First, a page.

[Date Prev][Date Next][Thread Prev][Thread Next][Date Index][Thread Index]

From |
"Nick Cox" <n.j.cox@durham.ac.uk> |

To |
<statalist@hsphsun2.harvard.edu> |

Subject |
st: -triplot- updated on SSC |

Date |
Wed, 4 Feb 2009 19:17:47 -0000 |

Thanks to Kit Baum as usual, the -triplot- package has been updated on SSC. Stata 9 is required. Use -ssc- to install or update if interested. -triplot- is for triangular plots suitable for three variables that add to a constant. Examples are three proportions adding to 1 or equivalently three percents adding to 100%. Given the constraint of adding to a constant, there are really only two pieces of information in each observation for those variables and so a projection onto two dimensions loses nothing. Several other names are in use for the same plot, although many programs in different languages use the same name -triplot-, as Google shows. I talked about this kind of plot at the 2008 London meeting, and as mentioned then as an intention, I now have updated it so that it supports -by()-. That raises more general points relevant to some issues discussed last month in a thread on graphics programming started by Timothy Mak. -triplot- shows data within a triangular frame, but to Stata it is just a -twoway- plot. The explanation is mundane. I use standard options to suppress the x and y axes and their various decorative ticks and labels. I then define the triangular axes and their decorations using other standard features to put lines, ticks (short lines) and labels (text) at precisely the right places. All the syntax is documented here and there in the Stata graphics manual. I really shouldn't explain this because it will seem all too obvious when made plain. The previous version did not support -by()- because the previous version put the information for the axes etc. in the first few observations being used. When -by()- was invoked, that information would end up arbitrarily in one or other panel producing a bizarre effect. You might see a side of a triangle here and the other two sides in another panel, and so on. It would not be echoed to every panel as required. The upshot was that I trapped calls to -by()- with an error message. It took me a few years to realise that using -scatteri- and its relatives accessible by -recast()- would produce the echoing I needed. So I rewrote the program to do that. The more general program is almost 100 lines shorter, as so often happens. I toyed with the idea that defining axes of triangular plots as classes in Stata might possibly yield a neater solution to some other small problems, but a few minutes' conversation with Vince Wiggins of StataCorp disabused me of that idea. In short, not only are the undocumented features unnecessary, trying to use them would make the programming problem far more difficult than need be. Naturally, that doesn't rule out classes being vital for other problems. So, the moral is ancient: Almost anything graphical can be plotted as a -twoway- plot if you try hard enough. (However, I wouldn't try to draw pie charts like that.) Nick n.j.cox@durham.ac.uk * * For searches and help try: * http://www.stata.com/help.cgi?search * http://www.stata.com/support/statalist/faq * http://www.ats.ucla.edu/stat/stata/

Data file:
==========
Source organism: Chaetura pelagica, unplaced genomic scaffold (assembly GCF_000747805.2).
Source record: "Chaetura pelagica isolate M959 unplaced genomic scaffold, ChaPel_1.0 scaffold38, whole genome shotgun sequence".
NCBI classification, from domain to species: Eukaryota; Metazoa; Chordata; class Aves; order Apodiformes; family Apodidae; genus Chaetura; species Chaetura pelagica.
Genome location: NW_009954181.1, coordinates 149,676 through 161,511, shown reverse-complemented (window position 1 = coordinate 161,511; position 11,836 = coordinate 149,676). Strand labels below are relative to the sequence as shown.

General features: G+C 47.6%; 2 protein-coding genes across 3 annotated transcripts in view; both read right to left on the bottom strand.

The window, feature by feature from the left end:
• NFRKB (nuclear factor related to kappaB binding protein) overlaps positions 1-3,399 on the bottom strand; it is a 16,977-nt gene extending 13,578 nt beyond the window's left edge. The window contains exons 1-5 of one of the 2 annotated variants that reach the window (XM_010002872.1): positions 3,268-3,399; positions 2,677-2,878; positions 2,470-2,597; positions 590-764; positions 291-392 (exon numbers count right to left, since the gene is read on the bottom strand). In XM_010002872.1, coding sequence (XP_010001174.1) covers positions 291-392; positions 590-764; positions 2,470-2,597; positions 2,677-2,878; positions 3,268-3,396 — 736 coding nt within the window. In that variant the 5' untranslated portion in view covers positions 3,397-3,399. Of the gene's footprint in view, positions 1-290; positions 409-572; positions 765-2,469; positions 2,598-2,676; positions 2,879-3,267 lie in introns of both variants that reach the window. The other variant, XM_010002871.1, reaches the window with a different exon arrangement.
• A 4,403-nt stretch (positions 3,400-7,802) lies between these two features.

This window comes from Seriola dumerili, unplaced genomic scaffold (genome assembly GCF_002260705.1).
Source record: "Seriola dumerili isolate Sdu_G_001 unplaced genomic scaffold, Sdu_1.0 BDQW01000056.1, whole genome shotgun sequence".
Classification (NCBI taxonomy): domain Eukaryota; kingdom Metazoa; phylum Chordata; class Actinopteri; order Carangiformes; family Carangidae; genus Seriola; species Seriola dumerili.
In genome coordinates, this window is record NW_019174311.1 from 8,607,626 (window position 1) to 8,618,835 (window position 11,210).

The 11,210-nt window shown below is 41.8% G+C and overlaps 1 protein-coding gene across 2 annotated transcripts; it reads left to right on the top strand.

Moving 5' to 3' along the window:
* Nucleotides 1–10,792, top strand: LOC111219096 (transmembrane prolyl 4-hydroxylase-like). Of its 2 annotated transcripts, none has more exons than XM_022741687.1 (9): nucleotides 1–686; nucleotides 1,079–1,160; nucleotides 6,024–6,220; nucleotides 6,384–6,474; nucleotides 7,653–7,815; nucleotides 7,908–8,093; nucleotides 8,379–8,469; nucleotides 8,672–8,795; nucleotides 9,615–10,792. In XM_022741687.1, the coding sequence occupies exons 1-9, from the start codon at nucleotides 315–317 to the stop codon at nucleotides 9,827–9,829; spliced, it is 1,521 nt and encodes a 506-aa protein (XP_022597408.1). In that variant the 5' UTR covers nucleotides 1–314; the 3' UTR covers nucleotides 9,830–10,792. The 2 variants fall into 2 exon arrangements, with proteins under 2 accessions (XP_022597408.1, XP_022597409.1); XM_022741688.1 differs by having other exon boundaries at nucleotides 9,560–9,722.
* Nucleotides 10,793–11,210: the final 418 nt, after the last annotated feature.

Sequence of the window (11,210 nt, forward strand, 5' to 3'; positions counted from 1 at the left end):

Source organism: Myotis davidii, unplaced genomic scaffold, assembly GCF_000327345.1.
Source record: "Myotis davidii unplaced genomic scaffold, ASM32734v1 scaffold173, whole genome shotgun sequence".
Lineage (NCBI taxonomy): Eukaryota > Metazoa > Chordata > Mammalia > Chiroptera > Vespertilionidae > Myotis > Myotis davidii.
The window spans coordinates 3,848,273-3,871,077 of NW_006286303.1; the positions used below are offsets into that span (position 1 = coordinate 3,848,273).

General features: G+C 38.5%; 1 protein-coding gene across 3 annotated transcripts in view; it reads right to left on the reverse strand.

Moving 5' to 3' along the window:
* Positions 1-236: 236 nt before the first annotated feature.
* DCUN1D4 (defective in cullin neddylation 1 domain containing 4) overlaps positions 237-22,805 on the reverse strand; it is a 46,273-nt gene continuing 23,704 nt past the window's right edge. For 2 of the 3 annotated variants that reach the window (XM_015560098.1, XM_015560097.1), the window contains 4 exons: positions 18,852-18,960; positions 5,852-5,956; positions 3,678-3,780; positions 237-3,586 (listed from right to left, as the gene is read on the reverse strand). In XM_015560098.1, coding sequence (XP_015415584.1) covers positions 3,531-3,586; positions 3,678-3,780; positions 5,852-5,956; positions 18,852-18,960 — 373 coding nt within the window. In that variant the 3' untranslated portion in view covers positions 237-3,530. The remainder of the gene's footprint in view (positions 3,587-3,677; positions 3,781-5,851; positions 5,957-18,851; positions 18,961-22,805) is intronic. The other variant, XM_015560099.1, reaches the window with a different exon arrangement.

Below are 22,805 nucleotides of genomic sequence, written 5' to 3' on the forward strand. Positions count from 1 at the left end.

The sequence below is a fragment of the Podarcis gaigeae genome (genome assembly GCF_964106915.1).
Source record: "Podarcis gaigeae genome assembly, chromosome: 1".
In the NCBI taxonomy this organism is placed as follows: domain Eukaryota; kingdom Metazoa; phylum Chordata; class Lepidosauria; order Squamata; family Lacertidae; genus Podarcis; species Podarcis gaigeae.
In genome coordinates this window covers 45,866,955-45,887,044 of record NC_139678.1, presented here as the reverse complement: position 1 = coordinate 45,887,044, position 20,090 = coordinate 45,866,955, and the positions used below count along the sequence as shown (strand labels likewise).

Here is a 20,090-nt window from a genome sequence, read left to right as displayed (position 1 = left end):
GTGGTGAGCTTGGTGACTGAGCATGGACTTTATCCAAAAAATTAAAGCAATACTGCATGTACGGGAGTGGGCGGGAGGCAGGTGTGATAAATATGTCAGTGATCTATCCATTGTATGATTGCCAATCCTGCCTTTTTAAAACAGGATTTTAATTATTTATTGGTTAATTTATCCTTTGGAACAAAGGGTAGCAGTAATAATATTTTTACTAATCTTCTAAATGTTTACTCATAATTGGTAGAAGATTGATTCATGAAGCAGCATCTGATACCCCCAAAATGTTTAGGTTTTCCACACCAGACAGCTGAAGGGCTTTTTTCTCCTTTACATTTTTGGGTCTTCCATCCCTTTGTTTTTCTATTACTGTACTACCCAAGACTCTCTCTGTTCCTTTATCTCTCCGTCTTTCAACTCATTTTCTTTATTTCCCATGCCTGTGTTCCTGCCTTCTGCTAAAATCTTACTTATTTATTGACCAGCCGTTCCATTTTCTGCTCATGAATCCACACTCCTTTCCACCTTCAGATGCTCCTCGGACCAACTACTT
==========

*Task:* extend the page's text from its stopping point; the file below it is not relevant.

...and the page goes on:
**Follow-Ups**:**Re: st: -triplot- updated on SSC***From:*David Airey <david.airey@Vanderbilt.Edu>

- Prev by Date:
**st: table & chi-square from multiply imputed survey data (-ice-, -mim-)** - Next by Date:
**st: semi/non-parametric estimation - 'sneop' applicable to panel data?** - Previous by thread:
**st: FAQ visible on user-written ados and Stata version** - Next by thread:
**Re: st: -triplot- updated on SSC** - Index(es):

© Copyright 1996–2014 StataCorp LP | Terms of use | Privacy | Contact us | What's new | Site index |